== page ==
The thing about the Wigmore is that it’s good. It’s really good. The fact that it’s barely five minutes’ walk from Oxford Circus – something which would normally put me off being anywhere near it – works in its favour here. You won’t quite be able to believe just how close you are to the part of London that makes normal people want to curl up in a corner and cry because it’s so beautiful and welcoming and soothing and buzzing and stylish inside. Those are adjectives never usually applied to a sentence containing the words ‘oxford’ and ‘circus’.
Decked out in shades of pistachio and olive, lit by glowing copper stemmed bulbs and offering polished wood, leather stools & the comfiest of armchairs, it looks for all the world like a cross between a movie-set court-room and the personal library of your Pinterest dreams. As someone with a bit of thing for bar-side dining, my tip would be to get there for an early-bird dinner and bag two seats on the back of the 360-degree bar. You’re on the quieter side of the space but perfectly placed within chatting distance of the very friendly bartenders. You’re also ideally seated for people watching, my favourite kind of acceptable nosiness.
With a menu from the pen and the pan of Michel Roux Jnr, the fact that it’s simple, elegant and exciting will come as no surprise. Certain dishes have, naturally, already become staples on London’s late 2017 Instagram dining scene – hello baby crumpets and giant toastie – whilst others are less showy but stonkingly delicious.
You can’t have a decent bar menu without chips. Here they arrive chunky as a Christmas lovers’ thighs come January 2nd when all that remains of the Quality Street are tooth shatteringly unlikeable toffee pennies. These chips are hot, crispy, fluffy and covered in an intensely sharp & moreish Bloody Mary Salt.Those afore mentioned crumpets are perfect two-bite canape inspiration and come topped with sweet crab meat, brittle slivers of seaweed and a smattering of paprika. Rich and fresh, this is the second time in as many months that I’ve seen these baby crumpets out and about and, as pugs & party food are proof that the world loves anything miniature, I’m just gonna place my bets and call them out now as something we’ll be seeing everywhere by the end of 2018.Like Kricket’s Bhel Puri and Tandoor Chop House’s bhaji onion rings, the Wigmore’s Masala Scotch eggs are an unexpected knockout of an Indian inspired dish. Golf ball sized eggs are rolled in what looks like shredded kataifi pastry and then deep fried until as golden brown & crunchy as the skin of the TOWIE cast in August. Delicately spiced, softly boiled and sat on a bed of dhal-esque relish heavily laden with cooling yoghurt and leafy coriander stems, this is a beautifully fragrant and cleverly put together update on arguably the most classic of all Boxing Day buffet party-foods.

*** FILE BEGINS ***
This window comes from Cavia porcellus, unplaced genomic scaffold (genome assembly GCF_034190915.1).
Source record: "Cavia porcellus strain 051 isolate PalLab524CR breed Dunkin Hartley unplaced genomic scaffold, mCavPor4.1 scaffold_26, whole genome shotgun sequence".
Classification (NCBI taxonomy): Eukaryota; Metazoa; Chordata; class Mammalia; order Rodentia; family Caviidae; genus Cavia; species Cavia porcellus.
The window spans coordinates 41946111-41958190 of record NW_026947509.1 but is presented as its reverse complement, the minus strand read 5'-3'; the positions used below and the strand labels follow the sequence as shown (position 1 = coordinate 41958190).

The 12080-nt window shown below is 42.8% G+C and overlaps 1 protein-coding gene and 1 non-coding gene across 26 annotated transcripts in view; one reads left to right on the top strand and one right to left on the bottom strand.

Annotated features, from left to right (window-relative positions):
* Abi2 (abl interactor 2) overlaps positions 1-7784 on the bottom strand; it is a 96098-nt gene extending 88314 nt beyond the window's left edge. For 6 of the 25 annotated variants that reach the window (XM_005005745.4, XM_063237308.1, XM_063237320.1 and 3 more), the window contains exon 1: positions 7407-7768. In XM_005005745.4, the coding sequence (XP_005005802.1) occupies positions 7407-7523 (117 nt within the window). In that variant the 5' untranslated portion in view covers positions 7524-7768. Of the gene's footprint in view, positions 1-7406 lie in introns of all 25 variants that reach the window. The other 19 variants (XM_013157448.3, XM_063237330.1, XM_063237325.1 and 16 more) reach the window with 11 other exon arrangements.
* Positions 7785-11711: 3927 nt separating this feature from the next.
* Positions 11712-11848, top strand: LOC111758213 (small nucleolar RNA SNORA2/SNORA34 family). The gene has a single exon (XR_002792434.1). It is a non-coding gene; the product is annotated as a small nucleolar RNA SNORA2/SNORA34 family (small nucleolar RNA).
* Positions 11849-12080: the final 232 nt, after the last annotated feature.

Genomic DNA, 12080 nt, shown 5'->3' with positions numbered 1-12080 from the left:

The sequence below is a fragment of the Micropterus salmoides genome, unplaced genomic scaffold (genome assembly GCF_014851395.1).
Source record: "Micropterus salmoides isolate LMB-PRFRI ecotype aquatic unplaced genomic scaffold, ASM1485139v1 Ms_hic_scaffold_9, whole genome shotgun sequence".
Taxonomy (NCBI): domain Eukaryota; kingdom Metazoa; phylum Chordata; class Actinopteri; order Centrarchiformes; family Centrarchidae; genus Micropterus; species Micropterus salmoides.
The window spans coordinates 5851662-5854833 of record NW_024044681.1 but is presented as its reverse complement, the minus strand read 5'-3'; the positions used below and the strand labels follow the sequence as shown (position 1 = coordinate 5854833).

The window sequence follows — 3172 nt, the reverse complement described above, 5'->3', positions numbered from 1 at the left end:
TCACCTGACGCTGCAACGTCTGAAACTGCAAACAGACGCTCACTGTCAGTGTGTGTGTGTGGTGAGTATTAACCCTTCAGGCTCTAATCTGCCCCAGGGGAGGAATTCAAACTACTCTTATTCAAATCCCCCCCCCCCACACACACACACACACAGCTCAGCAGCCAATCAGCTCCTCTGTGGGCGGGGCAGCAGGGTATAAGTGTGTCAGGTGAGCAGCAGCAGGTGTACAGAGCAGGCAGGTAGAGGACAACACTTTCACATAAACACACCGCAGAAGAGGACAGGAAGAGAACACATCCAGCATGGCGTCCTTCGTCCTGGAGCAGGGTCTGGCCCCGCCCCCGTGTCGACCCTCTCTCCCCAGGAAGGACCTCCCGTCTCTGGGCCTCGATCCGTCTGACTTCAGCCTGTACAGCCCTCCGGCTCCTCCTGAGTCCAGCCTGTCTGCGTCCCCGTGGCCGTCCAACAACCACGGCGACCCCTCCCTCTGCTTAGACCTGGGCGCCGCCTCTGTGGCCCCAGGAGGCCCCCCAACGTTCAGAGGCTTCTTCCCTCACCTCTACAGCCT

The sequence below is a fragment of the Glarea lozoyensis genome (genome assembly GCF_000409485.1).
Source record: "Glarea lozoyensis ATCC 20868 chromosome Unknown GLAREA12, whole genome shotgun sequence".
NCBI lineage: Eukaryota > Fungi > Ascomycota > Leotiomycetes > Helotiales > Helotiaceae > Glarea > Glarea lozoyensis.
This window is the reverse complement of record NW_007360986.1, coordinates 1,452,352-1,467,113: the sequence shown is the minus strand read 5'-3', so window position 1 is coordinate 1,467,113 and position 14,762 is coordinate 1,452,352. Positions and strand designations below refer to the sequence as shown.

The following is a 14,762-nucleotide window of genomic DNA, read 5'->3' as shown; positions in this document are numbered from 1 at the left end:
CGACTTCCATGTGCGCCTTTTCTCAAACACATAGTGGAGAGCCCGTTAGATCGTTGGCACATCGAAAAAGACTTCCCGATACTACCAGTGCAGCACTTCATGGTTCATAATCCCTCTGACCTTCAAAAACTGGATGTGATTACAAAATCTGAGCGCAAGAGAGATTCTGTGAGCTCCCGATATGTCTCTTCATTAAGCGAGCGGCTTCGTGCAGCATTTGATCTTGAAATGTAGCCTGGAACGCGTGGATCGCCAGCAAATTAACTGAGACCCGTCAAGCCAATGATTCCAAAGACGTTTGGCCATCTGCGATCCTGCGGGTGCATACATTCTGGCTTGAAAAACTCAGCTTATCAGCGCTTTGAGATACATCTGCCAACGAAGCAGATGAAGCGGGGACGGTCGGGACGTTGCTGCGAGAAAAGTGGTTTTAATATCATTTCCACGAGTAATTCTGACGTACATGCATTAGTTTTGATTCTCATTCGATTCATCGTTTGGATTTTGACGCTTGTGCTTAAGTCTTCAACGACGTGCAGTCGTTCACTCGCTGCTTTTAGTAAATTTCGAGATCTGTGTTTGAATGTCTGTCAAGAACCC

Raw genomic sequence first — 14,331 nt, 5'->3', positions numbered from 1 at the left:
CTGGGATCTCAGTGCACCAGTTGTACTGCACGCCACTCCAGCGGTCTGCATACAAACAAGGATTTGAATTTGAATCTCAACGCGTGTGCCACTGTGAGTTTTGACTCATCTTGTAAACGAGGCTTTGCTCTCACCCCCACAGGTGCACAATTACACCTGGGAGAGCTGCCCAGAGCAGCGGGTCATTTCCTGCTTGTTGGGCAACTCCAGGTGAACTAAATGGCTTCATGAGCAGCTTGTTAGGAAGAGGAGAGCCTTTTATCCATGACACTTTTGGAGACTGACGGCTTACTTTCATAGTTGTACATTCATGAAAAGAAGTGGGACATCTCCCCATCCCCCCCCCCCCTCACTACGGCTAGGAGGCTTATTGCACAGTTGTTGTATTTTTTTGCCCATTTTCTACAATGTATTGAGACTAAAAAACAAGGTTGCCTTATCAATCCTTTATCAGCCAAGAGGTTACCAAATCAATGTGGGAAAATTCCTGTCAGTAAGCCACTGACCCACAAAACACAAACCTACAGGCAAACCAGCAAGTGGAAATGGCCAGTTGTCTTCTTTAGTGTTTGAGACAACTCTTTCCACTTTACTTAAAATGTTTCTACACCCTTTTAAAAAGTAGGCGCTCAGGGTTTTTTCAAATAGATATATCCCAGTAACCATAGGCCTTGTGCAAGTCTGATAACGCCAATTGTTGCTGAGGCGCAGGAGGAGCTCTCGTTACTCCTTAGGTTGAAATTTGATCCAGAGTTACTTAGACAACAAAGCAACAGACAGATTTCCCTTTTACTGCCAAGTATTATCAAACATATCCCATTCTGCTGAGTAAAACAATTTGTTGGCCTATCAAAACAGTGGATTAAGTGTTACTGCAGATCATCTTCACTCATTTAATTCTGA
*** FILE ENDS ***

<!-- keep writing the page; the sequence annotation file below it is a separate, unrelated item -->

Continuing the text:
Twenty in a plastic tub ready for cocktail stick stabbing on December 26th? If those bad boys looked and tasted like these bad boys, I’d have no hesitation in corralling them all onto my plate.Grilled sardines were salty, fresh & moreish, perched tails aloft on fat taramasalata squiggled sourdough soldiers……whilst a no-word-of-a-lie XXL three cheese & cranberry toastie arrived triumphantly oozy underneath a stove top grill iron which, when reverentially removed, trailed stringy melted cheese in its wake in a way that was appallingly seductive.
Decadent and somewhat gut-busting though absolutely worth rolling down the top of your waistband for, ‘bargain’ might seem like a questionable compliment to sniffier diners but at less than a tenner this has to be one of the capital’s best right now.There are a couple of points that may cause an elevated eyebrow – payment is taken via either a tab which requires your card to be kept behind the bar or ‘pay as you go’ which includes a service charge even on a single glass of wine – but I can’t deny that the Wigmore might have snuck in at the last moment to become one of my favourite dinners of 2017.
Till the day I die I’ll be waving my flag and trying to convince you that a dining experience does not begin & end as the first and last forks are raised from table to mouth. Being made to feel welcome, being helped with queries without derision, being served promptly & considerately and in an environment that frankly makes me want to move in and set up camp…these things all matter to me as much as the ingredients & dishes I’m eating. Whitesnake once asked ‘is this love’ – they must have been talking about the Wigmore because the answer is yes.